Teacher Spotlight: "My experiences in Nicaragua have made me a stronger teacher."

By:  Shaun Sammut                 
School: Notre Dame C.S.S. (Brampton)
Grades/Subjects Taught: 9 Geography, Grade 10 Civics, Grade 12 World Issues
Years of Teaching Experience:  10
Years of Experience with Nicaragua Excursions:  7

Why do you go to Nicaragua and why with Casa – Pueblito?

Nicaragua has an interesting history and is a prime example of how a nation can create change when it is moved to act.  This is exemplified in the 1979 overthrow of the Somoza dictatorship.  Nicaragua is a great microcosm of many of the social issues and social injustices which exist in many countries throughout the world.  Focusing on a country such as Nicaragua gives me the opportunity to teach students about issues such as solidarity, neocolonialism, economic disparity, global climate change, fair trade, free trade, protectionism, globalisation and the increasing role of multinational corporations and their influence in geopolitics amongst a variety of other issues.

I have chosen to work with Casa – Pueblito due to their rich history of working in Nicaragua and close ties to the Dufferin-Peel Catholic District School Board (DPCDSB).  Casa – Pueblito facilitates excursions to Nicaragua for many different high school groups in the DPCDSB, as well as other school, college, and university groups.  They hire exceptional leaders with a great passion for education and for social justice.  I have been pleased with my previous 7 experiences with them and look forward to working with them again in the future.

What is the most memorable experience from your past Global Education trips to Nicaragua with Casa – Pueblito?

As many who have participated in this experience would probably agree, many of our best memories derive from our experience of living with our home-stay families.  My most personal memorable experience occurred in the community of El Limón, outside of Estelí in March 2013.  I was having a quiet dinner outside with my home-stay family and another male teacher colleague/friend who was helping me run the excursion.  Our homestay uncle who lived next door came over with his family and two students from our group.  He brought with him a guitar, a voice, and a lot of energy.  We ended up staying up late into the night listening to music, playing music, dancing, and, of course, eating.  It was a night filled with fun, family, friendship, and laughter and is a memory I hold dear to my heart to this very day!

Why should teachers lead a Global Education delegation to Nicaragua for students? 

Teachers who are interested in social justice and global awareness should seriously consider a Global Education delegation to Nicaragua.  My experiences in Nicaragua have made me a stronger teacher. I can rely on first-hand experiences as I discuss a variety of geopolitical and social justice issues in all of my classes.  Students tend to be more captivated when I speak of personal stories and are often full of engaging questions, which leads to exceptional discussions.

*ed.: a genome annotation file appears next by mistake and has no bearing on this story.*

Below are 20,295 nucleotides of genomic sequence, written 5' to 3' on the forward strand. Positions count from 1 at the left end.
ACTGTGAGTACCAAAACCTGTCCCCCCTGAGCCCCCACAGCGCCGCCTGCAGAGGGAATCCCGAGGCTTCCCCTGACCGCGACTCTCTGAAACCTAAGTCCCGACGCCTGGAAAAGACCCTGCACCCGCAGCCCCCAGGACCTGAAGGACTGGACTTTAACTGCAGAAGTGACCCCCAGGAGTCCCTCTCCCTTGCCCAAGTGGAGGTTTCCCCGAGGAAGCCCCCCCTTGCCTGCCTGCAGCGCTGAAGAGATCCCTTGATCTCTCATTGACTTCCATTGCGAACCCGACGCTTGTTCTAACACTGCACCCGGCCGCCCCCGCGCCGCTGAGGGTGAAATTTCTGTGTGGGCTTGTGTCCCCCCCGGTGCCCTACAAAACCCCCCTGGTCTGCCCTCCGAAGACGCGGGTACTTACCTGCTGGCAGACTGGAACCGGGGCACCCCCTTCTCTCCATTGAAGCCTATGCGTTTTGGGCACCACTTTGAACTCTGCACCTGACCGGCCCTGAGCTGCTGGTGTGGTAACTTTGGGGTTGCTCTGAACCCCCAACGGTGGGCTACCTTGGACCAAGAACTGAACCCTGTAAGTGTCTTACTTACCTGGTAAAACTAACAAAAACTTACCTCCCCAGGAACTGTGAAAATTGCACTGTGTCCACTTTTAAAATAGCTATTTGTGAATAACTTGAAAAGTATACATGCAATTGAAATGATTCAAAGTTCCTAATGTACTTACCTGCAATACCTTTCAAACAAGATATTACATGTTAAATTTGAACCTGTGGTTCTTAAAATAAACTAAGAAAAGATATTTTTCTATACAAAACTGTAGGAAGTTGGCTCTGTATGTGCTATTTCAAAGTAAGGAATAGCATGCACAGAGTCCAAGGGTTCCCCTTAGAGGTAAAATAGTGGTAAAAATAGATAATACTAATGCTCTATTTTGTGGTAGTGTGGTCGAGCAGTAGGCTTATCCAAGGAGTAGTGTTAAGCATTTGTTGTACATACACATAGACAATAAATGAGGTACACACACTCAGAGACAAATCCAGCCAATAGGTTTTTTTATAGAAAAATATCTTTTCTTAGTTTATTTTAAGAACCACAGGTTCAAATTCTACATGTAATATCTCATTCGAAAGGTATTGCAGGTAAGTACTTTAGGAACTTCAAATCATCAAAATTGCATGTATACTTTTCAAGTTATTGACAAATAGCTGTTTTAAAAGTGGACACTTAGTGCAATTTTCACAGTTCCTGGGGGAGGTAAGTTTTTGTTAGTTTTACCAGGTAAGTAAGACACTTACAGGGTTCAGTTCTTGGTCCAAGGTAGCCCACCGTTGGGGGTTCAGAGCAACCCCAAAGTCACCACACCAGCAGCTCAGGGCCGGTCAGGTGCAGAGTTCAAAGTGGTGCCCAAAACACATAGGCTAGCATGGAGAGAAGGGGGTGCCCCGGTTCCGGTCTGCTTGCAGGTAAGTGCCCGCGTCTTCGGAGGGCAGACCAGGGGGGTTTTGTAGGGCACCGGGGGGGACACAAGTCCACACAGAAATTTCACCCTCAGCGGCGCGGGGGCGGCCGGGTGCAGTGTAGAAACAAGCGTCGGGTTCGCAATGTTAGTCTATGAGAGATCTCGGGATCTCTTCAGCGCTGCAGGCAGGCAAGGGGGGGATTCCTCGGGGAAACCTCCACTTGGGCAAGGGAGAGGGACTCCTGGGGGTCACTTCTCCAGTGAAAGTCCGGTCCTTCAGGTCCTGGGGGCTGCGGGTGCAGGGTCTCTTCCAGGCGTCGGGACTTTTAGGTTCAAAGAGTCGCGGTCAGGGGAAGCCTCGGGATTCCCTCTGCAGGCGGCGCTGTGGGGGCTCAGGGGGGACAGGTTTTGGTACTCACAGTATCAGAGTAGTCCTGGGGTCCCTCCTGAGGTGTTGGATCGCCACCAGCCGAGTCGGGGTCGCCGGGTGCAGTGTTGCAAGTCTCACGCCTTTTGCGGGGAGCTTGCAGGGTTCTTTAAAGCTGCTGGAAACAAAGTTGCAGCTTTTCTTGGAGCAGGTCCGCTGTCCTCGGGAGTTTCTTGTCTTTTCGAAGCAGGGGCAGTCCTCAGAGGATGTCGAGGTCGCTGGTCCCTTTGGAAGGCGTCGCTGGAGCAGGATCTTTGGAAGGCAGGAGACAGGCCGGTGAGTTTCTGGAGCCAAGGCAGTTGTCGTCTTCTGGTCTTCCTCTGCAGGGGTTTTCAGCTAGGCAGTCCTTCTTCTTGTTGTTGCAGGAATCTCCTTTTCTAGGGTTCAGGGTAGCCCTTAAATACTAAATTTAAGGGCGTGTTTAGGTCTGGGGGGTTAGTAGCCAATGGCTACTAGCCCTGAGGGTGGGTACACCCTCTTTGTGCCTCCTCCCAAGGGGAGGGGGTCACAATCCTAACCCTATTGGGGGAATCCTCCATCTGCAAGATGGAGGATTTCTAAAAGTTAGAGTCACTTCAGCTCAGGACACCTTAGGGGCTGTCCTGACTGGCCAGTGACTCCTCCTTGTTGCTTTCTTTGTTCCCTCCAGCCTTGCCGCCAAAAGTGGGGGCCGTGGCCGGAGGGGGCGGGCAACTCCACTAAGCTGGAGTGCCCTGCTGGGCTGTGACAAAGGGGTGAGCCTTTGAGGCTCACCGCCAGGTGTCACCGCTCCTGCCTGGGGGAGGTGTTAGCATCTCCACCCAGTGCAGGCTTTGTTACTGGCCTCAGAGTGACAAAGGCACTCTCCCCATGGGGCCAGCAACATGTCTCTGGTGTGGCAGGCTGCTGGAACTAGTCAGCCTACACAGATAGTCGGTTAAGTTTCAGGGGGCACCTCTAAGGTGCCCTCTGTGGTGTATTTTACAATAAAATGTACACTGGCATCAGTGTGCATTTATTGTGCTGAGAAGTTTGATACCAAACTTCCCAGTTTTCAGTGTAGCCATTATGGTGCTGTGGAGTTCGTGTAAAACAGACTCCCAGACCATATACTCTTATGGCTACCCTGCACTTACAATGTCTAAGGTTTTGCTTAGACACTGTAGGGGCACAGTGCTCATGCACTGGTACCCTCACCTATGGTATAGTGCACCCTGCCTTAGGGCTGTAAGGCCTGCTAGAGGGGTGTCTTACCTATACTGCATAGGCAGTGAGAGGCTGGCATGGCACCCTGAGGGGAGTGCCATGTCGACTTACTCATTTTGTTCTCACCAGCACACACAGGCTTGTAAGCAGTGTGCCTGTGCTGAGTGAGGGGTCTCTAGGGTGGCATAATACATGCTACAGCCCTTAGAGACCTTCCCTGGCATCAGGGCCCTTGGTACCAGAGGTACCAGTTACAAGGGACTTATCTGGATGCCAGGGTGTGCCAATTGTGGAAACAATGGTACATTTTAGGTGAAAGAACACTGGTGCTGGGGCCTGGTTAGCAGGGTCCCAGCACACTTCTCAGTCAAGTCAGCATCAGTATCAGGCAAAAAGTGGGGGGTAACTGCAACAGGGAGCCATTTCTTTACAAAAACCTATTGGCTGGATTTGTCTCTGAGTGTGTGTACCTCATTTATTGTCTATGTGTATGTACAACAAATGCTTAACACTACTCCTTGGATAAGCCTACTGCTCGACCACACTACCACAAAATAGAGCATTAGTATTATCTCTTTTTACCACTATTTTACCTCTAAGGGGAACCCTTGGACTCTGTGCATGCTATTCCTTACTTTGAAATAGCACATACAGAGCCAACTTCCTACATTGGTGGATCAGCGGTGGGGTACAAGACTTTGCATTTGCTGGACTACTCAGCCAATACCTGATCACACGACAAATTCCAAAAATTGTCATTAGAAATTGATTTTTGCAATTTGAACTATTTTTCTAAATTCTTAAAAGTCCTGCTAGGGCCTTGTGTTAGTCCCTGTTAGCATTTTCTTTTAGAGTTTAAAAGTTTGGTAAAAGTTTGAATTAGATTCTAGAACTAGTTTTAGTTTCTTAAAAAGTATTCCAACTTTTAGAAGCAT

The potential impact on students is great and reaches them at a time where they are old enough to understand the lessons taught and young enough to embrace change and concepts of solidarity.  I have seen this experience change the lives of many students.  I have even had students move on to university and begin their own social justice group and organize trips to Nicaragua with peers.  I have also received great feedback from former students and still keep in touch with many of them after graduation.

To prepare for this excursion requires a lot of work and commitment by both staff and students.  It therefore provides great opportunities to include and engage both the school community and the greater community at large.  We have worked closely with elementary schools, other high schools, faith groups, local business, and residents in the local community as we prepare for our excursion.  Fundraising events have given us the opportunity to educate others about the social injustices which exist in Nicaragua and elsewhere.  Upon our return from Nicaragua, we have further engaged these community partners as we share our experiences in a variety of different ways such as school murals, elementary school presentations, or even organized boycotts of certain multinational organizations.    

What advice do you have for teachers considering organizing a school delegation to Nicaragua?

My greatest advice to teachers who are considering participating in this experience is to be passionate about what you are doing.  It is a lot of work and responsibility to make something like this happen; it is therefore importance that you use your passion to drive you and your group. I also suggest that teachers see this as a long process as opposed to a “trip”.  It is important to educate your group and work closely with them to develop good relationships before departure.  It is even more important upon your return to find a way to bring your experiences back to the community. Finally, I would suggest contacting Casa – Pueblito and other schools who have participated before for help and guidance along the way.  Casa – Pueblito has a number of resources both in documents and in people who are eager and willing to help.  You do not have to do this alone!